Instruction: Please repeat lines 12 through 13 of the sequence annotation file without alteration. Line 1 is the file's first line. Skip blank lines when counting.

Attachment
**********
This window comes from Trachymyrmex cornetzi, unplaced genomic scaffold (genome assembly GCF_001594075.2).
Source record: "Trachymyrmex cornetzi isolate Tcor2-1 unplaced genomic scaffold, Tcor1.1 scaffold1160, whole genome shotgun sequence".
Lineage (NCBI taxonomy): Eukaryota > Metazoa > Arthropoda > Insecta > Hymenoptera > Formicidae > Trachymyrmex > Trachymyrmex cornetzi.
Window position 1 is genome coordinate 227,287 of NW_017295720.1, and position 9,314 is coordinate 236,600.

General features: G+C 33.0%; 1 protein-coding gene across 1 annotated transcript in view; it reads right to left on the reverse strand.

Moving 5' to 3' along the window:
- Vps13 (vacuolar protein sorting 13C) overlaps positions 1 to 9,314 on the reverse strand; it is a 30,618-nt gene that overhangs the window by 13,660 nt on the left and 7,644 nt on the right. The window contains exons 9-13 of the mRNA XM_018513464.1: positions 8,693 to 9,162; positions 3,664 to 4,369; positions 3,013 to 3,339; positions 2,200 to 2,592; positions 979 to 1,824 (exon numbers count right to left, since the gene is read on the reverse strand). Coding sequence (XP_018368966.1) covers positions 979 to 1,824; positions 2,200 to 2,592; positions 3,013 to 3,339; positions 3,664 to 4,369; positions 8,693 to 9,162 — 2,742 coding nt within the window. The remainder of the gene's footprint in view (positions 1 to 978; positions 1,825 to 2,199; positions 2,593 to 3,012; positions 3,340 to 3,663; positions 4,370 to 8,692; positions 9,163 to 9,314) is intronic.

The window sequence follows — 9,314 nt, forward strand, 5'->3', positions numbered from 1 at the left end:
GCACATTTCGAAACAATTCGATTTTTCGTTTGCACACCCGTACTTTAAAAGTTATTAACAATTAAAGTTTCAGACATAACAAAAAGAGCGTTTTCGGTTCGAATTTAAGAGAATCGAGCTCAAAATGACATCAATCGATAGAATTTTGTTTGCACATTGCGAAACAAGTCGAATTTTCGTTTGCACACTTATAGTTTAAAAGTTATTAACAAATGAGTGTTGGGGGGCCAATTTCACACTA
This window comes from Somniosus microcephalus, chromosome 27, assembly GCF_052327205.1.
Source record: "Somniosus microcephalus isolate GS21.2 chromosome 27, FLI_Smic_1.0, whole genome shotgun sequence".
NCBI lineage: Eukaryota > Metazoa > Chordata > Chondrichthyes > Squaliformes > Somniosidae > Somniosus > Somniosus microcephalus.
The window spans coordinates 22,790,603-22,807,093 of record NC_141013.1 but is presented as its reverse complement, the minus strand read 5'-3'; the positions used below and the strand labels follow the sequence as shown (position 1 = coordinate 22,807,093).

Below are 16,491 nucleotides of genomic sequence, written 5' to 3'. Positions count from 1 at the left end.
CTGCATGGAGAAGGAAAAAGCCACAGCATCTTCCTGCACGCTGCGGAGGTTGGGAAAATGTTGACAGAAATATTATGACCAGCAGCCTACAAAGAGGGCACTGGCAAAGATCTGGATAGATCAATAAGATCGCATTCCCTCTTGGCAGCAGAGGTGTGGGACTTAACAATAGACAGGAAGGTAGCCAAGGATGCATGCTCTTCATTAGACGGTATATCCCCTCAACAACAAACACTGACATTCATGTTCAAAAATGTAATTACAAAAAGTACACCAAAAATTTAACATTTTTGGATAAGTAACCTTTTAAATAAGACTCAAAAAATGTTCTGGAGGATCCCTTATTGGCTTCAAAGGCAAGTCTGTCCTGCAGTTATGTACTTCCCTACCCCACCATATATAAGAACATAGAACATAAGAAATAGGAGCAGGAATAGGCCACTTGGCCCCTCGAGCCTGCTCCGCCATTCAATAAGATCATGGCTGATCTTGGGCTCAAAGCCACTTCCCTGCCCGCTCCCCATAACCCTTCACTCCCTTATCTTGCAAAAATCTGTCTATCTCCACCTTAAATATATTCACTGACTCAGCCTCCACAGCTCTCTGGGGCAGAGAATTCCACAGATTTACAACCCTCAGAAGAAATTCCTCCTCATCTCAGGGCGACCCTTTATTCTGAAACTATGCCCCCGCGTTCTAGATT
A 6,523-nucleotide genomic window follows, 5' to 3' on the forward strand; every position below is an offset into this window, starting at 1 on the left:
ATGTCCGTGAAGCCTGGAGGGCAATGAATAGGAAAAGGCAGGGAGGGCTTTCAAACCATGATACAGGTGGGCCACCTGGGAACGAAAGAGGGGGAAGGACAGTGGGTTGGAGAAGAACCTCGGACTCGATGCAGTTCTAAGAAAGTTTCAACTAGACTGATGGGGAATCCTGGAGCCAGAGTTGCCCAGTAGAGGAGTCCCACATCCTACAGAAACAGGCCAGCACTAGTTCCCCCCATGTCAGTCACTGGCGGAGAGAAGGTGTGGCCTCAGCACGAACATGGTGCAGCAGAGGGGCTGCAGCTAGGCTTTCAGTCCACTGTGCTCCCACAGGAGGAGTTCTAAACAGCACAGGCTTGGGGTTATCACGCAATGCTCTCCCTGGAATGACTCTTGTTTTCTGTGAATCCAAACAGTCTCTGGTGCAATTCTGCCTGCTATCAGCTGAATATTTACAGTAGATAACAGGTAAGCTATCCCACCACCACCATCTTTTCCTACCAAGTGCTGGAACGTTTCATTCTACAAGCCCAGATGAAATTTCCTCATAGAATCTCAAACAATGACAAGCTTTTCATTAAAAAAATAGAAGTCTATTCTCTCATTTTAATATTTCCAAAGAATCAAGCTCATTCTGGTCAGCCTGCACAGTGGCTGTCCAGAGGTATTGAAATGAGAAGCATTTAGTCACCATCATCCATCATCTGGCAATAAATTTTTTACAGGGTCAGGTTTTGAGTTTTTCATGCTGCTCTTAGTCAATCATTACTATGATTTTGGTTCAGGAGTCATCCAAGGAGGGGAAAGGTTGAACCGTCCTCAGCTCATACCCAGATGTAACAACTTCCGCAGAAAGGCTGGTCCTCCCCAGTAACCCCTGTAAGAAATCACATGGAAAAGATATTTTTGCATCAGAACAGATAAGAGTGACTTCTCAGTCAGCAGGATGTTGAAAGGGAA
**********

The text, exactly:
NCBI lineage: Eukaryota > Metazoa > Chordata > Chondrichthyes > Squaliformes > Somniosidae > Somniosus > Somniosus microcephalus.
The window spans coordinates 22,790,603-22,807,093 of record NC_141013.1 but is presented as its reverse complement, the minus strand read 5'-3'; the positions used below and the strand labels follow the sequence as shown (position 1 = coordinate 22,807,093).